Google Sees Travel Searches Jump Sixfold Over Covid Rules Confusion

Amy Stewart

Skift Take

As travel demand picks up helter skelter, depending on the destination and trip mode, travel advertising has returned as a strong piece of Google’s business. Among the companies that have emerged from the pandemic with momentum, you can place Google in the upper echelon.

Reflecting ongoing traveler confusion over ever-changing Covid restrictions and destination entry requirements, Google saw searches about travel rules jump sixfold year over year from August to October.

That was one of the biggest search trends that Google saw in travel, as parent company Alphabet reported its fourth quarter and full-year results Tuesday.

Google saw its advertising revenue jump 32.5 percent to $61.2 billion during the the quarter, which ended December 31, with retail being the strongest category, and finance, media and entertainment, and travel strong contributors.

“Look, I said earlier that travel was a contributor to our year-on-year ads growth in Q4, and we were encouraged by the performance we saw throughout much of the quarter, but we found that user behavior tends to reflect what’s going on in the world,” Philipp Schindler, Alphabet’s chief business officer, told analysts.

Travel demand has varied by destination and activity type, especially during the Omicron wave, he said.

“We’ve seen changes in traveler search behavior as preferences have evolved such as searches for outdoor destinations like beaches, parks and camping have increased, while searches from museums, for example, have declined,” Schindler said.

He said it is still too early to determine “what trends are here to stay and which pre-pandemic habits are coming back.”

Schindler said Google altered its travel product strategy during the pandemic to emphasize helping travel partners identify demand and offering other travel insights, as well as expanding beyond advertising into providing free links for hotels, tours and activity providers, and other travel companies.

As regulators around the world bear down on Google and other platforms, it doesn’t hurt to show that the company is making overtures toward leveling the playing field somewhat for travel companies that that don’t have the massive resources to compete in advertising against the likes of Expedia Group, Booking Holdings, Tripadvisor and GetYourGuide, for example.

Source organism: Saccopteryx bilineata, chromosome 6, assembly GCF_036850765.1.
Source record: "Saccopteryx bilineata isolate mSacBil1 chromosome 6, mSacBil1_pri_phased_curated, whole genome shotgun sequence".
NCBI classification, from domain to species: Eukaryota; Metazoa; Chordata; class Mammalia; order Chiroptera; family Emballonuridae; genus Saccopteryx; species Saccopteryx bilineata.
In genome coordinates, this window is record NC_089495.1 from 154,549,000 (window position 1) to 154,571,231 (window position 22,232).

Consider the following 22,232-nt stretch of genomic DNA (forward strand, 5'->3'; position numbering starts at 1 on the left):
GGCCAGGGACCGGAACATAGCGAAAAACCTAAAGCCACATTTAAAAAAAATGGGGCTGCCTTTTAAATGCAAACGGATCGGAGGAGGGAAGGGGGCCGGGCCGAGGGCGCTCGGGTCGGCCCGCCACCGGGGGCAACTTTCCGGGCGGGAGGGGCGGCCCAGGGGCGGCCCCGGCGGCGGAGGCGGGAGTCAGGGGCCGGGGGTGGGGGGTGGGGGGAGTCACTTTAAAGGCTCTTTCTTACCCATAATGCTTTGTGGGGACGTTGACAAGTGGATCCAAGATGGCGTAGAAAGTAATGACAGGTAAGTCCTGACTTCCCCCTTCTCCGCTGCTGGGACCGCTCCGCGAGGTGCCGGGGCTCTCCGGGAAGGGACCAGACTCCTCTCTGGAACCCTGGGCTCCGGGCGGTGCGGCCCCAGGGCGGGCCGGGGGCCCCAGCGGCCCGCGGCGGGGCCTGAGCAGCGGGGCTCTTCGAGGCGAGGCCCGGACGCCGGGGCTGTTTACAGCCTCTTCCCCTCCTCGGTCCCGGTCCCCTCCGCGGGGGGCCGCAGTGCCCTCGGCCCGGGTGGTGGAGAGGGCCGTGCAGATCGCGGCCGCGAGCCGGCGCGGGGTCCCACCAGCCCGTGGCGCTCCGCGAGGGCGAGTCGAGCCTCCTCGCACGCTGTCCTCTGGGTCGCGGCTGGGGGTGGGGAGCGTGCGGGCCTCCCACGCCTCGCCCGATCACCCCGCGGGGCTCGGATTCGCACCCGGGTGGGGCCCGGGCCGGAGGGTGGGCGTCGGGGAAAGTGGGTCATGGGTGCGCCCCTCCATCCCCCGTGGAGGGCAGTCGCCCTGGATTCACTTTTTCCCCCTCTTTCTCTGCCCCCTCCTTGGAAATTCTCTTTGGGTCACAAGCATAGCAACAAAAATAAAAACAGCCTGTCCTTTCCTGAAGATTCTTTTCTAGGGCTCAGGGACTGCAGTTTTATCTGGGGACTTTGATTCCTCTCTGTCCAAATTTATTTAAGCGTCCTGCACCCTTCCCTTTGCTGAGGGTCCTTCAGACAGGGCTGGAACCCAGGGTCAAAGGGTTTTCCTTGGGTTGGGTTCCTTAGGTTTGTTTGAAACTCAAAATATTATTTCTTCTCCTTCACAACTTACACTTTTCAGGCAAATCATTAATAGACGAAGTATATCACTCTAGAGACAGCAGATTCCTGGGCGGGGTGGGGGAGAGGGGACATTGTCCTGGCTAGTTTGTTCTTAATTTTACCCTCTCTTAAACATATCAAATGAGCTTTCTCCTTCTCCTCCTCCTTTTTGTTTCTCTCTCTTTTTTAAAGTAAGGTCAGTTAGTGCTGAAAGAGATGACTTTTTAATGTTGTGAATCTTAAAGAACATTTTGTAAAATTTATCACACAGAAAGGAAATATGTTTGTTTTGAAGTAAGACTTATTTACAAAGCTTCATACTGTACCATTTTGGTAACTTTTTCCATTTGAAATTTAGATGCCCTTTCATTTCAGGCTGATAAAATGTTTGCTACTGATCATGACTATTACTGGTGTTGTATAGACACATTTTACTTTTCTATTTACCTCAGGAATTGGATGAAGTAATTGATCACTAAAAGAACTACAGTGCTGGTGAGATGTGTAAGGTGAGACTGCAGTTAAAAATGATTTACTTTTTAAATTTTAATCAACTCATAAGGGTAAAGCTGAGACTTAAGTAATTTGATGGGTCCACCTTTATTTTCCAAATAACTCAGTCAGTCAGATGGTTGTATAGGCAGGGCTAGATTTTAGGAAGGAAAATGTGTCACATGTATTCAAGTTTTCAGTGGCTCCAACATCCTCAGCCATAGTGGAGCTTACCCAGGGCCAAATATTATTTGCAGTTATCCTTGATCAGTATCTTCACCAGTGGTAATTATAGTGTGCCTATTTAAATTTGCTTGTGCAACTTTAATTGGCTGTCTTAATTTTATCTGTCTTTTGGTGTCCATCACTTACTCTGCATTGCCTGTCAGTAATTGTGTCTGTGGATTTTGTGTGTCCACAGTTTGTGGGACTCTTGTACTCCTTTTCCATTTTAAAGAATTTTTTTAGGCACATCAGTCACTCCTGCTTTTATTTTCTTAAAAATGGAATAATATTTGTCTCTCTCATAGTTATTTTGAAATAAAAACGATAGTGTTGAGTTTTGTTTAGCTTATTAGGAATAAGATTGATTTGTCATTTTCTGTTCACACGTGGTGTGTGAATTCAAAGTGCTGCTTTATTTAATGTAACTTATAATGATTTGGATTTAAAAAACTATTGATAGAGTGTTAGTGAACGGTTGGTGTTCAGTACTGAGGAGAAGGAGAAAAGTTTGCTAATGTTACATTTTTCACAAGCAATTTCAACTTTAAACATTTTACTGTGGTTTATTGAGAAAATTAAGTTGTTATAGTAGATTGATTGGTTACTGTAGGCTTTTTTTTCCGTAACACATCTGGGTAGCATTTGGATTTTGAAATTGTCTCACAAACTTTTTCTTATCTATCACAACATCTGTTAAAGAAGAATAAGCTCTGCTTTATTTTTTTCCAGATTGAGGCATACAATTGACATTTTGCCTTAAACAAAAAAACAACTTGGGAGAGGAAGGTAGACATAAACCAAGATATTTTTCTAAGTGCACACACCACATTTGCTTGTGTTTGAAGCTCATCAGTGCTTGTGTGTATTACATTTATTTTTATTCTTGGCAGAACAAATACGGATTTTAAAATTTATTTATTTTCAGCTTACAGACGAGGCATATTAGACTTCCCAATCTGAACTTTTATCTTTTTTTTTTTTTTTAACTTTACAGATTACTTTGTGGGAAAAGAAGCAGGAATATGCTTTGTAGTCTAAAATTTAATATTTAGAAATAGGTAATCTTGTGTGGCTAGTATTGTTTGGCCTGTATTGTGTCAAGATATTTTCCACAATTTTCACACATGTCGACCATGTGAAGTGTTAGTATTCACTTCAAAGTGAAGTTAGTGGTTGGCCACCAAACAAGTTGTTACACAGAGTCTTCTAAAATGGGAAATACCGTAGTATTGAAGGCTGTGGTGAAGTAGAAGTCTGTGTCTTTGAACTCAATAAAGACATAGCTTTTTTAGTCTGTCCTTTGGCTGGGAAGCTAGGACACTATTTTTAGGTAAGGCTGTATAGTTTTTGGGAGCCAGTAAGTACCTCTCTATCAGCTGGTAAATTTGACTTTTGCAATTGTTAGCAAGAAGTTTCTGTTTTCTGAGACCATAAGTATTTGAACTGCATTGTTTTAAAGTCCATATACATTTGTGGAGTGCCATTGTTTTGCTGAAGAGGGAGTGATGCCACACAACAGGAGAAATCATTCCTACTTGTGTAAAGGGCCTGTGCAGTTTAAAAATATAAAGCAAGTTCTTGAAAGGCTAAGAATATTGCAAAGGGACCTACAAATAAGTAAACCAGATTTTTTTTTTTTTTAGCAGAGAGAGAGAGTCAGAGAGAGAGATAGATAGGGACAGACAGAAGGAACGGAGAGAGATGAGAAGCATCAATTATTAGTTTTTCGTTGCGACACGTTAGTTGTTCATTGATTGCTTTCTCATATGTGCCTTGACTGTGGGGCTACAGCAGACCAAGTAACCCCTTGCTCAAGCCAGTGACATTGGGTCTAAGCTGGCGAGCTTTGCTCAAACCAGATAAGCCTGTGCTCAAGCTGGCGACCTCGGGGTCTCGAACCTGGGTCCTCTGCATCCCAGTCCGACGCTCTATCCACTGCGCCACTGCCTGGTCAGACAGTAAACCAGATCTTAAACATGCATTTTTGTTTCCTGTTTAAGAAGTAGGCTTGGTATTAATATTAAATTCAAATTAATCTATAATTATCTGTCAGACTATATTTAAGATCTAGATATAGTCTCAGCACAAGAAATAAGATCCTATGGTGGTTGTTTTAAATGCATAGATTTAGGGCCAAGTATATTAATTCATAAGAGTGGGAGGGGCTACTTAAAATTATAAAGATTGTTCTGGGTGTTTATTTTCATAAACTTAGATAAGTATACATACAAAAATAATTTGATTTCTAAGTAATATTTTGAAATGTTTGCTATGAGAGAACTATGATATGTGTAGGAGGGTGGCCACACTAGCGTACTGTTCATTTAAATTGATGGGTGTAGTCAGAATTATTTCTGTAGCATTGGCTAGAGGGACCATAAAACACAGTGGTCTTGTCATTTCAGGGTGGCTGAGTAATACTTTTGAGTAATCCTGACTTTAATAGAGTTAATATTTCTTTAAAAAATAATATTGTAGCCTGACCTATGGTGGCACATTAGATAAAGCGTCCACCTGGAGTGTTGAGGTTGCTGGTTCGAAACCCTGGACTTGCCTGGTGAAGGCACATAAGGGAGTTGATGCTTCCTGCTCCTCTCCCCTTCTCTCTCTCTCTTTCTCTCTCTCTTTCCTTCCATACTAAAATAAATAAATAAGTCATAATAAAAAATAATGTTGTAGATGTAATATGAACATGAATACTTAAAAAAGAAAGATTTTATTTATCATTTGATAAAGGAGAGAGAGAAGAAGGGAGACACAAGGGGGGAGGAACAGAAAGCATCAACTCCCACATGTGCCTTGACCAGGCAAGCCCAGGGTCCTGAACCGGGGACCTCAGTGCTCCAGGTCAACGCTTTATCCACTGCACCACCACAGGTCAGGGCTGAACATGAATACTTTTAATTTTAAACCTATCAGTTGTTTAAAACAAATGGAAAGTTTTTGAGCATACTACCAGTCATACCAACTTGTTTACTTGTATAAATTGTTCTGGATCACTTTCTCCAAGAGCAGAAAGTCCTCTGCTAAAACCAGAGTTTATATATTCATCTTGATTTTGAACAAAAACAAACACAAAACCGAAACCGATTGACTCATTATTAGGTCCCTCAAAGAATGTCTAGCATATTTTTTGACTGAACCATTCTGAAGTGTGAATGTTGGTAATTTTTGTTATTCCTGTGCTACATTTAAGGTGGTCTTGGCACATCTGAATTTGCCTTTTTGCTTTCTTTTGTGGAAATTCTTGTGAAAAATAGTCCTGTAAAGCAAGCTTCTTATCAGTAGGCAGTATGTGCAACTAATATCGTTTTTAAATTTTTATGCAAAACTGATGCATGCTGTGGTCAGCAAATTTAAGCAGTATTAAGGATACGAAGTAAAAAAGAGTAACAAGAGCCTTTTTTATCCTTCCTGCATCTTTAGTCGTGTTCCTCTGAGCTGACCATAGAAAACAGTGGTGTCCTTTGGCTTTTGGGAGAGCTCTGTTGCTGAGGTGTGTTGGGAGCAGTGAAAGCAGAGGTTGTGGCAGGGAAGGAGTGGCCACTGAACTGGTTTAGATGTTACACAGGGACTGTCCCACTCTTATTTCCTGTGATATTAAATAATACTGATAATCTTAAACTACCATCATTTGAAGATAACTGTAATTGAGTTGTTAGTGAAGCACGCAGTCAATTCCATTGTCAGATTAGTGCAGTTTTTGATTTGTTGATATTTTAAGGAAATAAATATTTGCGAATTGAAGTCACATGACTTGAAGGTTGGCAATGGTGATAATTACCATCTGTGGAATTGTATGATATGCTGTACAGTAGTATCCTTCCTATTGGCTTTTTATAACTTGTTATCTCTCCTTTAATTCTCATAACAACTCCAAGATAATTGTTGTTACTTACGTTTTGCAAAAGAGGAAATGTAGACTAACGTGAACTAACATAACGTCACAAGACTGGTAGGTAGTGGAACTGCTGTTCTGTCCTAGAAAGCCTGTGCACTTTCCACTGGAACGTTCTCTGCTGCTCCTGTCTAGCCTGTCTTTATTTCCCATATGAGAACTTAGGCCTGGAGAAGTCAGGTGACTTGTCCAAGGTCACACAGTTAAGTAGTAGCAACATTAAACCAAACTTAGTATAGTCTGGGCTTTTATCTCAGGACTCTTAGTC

Among the new tools, in December 2020 Google announced the pilot of destinations and hotel insights tools in Asia Pacific, and the launch of a couple of travel insights tools in the U.S. in July 2021.

While many destinations are still suffering because of the pandemic’s wrath, Alphabet is performing well. Its net income rose 35.5 percent to $20.6 billion in the fourth quarter on revenue of $75.3 billion, a 32 percent jump. Advertising revenue makes up the vast majority of Google’s sales, and it rose 32.5 percent to $61.2 billion in the fourth quarter.

Alphabet’s net income for full-year 2021 was $76 billion, an 89 percent leap.

Early in the pandemic, several travel companies lashed out at Google for what they perceived as its lack of aid to a struggling travel industry, a charge that Google rejected.

In other news that one day could be relevant to how travel transactions get done, Alphabet CEO Sundar Pichai said during the earnings that Alphabet’s “Cloud team is looking at how they can support our customers’ needs in building, transacting, storing value and deploying new products on blockchain-based platform. So we’ll definitely be watching the space closely and supporting it where we can.”

Several travel companies are testing transaction through blockchains, which purport to give suppliers more control and reduce the power of go-betweens such as global distribution systems. American Airlines, for example, is testing processing some EY corporate travel transactions through a Winding Tree blockchain.

Google would undoubtably get into the blockchain business if it shows promise.

Alphabet also announced a 20-for-one stock split. Based on Tuesday’s closing price of $2713.97 per share, that would bring Alphabet’s share price down to a more affordable $135 or so.

Update: This post has been updated to reflect the stock split.

https://skift.com/2022/02/02/google-sees-travel-searches-jump-sixfold-over-covid-rules-confusion/

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